Trichothurgus

Taxonomy

Family: Megachilidae
Subfamily: Megachilinae
Tribe: Lithurgini
Genus: Trichothurgus Moure, 1949
Subgenera: none
Common name: none

Overview

Trichothurgus are generally robust, black bees that lack hair bands on the abdomen. They often have abundant white or yellow hair on the thorax and first few terga with contrasting black hairs on the legs and apical terga, however, they can also be completely black (Michener 2007; Sarzetti et al. 2012). They range in body length from 7–21 mm.

Diversity

Trichothurgus contains approximately 15 species worldwide; none are known to occur in the U.S. or Canada (Michener 2007).

Diagnostic characteristics

(modified from Michener 2007)

  • First flagellomere 1.5 times as long as broad or longer.
  • Hind tibia with course tubercles that do not end in bristles.
  • Labrum longer than clypeus, often much longer.
  • Lower mandibular tooth longer than median tooth.
  • Maxillary palpus with three segments.
  • Female with anterior, posterior, and outer surfaces of hind tibia uniformly hairy.
  • Female arolia absent.
  • Female tarsal claws simple.
  • Female T6 is hairy and toothed at the posterior margin.
  • Female T6 with a raised, impunctate median ridge.
  • Male arolia present.
  • Male pygidial plate present.

May be confused with

Trichothurgus may be confused with Lithurgus and Microthurge, but Trichothurgus can be differentiated by its large labrum and high density of hairs (Michener 2007).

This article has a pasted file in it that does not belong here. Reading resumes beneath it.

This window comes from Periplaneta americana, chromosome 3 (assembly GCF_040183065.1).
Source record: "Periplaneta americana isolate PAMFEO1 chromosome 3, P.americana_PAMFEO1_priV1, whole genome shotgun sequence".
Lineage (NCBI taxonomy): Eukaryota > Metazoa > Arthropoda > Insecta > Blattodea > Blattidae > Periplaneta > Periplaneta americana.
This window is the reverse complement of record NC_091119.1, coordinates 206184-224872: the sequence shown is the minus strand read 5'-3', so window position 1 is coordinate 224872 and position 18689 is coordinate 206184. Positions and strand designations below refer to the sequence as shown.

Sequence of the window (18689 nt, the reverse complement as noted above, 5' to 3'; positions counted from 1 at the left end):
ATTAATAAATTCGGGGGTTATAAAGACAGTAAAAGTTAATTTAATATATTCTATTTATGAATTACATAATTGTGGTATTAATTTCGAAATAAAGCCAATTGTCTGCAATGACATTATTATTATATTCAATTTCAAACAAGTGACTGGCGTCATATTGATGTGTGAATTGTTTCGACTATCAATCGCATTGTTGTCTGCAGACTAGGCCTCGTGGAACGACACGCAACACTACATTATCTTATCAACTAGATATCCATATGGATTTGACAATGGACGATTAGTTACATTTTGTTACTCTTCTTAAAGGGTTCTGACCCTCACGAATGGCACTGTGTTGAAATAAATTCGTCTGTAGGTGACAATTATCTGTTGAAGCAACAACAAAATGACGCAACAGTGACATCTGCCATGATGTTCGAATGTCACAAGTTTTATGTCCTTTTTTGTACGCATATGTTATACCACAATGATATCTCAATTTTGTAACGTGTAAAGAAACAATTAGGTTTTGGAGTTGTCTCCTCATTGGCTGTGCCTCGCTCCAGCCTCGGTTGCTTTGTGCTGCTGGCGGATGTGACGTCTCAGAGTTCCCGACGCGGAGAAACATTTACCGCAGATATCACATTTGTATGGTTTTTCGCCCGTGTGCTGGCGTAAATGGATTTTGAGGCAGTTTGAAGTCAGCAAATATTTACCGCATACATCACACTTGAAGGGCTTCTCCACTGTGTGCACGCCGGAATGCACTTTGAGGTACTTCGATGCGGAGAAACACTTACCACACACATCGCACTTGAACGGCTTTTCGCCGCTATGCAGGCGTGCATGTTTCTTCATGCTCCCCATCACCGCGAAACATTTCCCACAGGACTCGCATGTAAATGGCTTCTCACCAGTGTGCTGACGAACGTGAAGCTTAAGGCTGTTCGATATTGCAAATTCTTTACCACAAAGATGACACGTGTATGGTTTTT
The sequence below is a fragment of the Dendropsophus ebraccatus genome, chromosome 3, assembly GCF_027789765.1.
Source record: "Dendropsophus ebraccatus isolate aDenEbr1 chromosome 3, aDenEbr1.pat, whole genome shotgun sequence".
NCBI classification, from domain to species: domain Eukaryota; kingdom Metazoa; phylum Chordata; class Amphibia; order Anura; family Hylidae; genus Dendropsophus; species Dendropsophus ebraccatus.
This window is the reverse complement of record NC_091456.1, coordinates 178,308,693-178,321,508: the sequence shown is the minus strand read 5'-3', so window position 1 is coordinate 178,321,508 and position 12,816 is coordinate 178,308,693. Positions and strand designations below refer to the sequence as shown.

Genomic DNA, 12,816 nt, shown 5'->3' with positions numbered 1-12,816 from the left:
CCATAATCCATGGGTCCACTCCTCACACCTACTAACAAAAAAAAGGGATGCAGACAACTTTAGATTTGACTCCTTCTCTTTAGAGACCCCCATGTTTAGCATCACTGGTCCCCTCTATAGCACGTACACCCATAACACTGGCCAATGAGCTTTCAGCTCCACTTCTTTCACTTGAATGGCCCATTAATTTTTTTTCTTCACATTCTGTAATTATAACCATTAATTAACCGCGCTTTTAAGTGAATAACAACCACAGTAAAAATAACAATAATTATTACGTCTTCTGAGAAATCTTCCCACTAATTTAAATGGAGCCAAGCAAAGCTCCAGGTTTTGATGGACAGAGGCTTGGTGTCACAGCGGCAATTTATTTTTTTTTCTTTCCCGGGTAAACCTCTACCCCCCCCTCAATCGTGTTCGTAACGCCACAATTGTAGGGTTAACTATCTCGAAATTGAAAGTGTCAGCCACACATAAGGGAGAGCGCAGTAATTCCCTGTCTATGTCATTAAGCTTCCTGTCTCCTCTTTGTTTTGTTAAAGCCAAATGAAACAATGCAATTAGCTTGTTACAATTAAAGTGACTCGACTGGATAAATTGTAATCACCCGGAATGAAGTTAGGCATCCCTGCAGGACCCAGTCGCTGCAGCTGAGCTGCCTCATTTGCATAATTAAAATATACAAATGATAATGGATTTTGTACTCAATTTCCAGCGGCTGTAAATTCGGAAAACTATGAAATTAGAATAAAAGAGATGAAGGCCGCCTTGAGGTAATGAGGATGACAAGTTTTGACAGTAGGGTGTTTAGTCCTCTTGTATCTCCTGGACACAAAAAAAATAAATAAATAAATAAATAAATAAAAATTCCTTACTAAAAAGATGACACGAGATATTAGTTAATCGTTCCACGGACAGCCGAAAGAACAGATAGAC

Known invasives

There are no known invasives.

Host associations

Little is known about the floral associations of Trichothurgus. Trichothurgus bolitophilus visits Amaranthaceae and Asteraceae, while other Trichothurgus, such as T. dubius, have been recorded to visit Cactaceae (Rozen 1973; Sarzetti et al. 2012).

Nesting behavior

Trichothurgus dubius have been found nesting in dead, standing cacti forming a linear series of unlined cells, as well as in vacant nests of wasps in the subfamily Eumeninae (Rozen 1973). Trichothurgus bolitophilus forms unlined nests with clusters of unpartitioned cells in dried horse manure that may be reused by multiple generations (Sarzetti et al. 2012). Multiple eggs may be oviposited per provision (Sarzetti et al. 2012).

Distribution

Trichothurgus is restricted to southeastern South America, and generally occurs in xeric habitats (Michener 2007). It ranges from Peru through northern Chile (Tarapacá) and Argentina (Jujuy), south to the San Jorge Gulf region of Patagonia, Argentina (Michener 2007).

Distribution map generated by Discover Life - click on map for details, credits, and terms of use.

<p><em>Trichothurgus dubius</em> female face, photo: C. Ritner</p>
Trichothurgus dubius female face, photo: C. Ritner
<p><em>Trichothurgus dubius</em> female lateral habitus, photo: C. Ritner</p>
Trichothurgus dubius female lateral habitus, photo: C. Ritner
<p><em>Trichothurgus dubius </em>female abdomen, photo: T. Brady</p>
Trichothurgus dubius female abdomen, photo: T. Brady
<p><em>Trichothurgus holomelan </em>male hind tibia, photo: C. Ritner</p>
Trichothurgus holomelan male hind tibia, photo: C. Ritner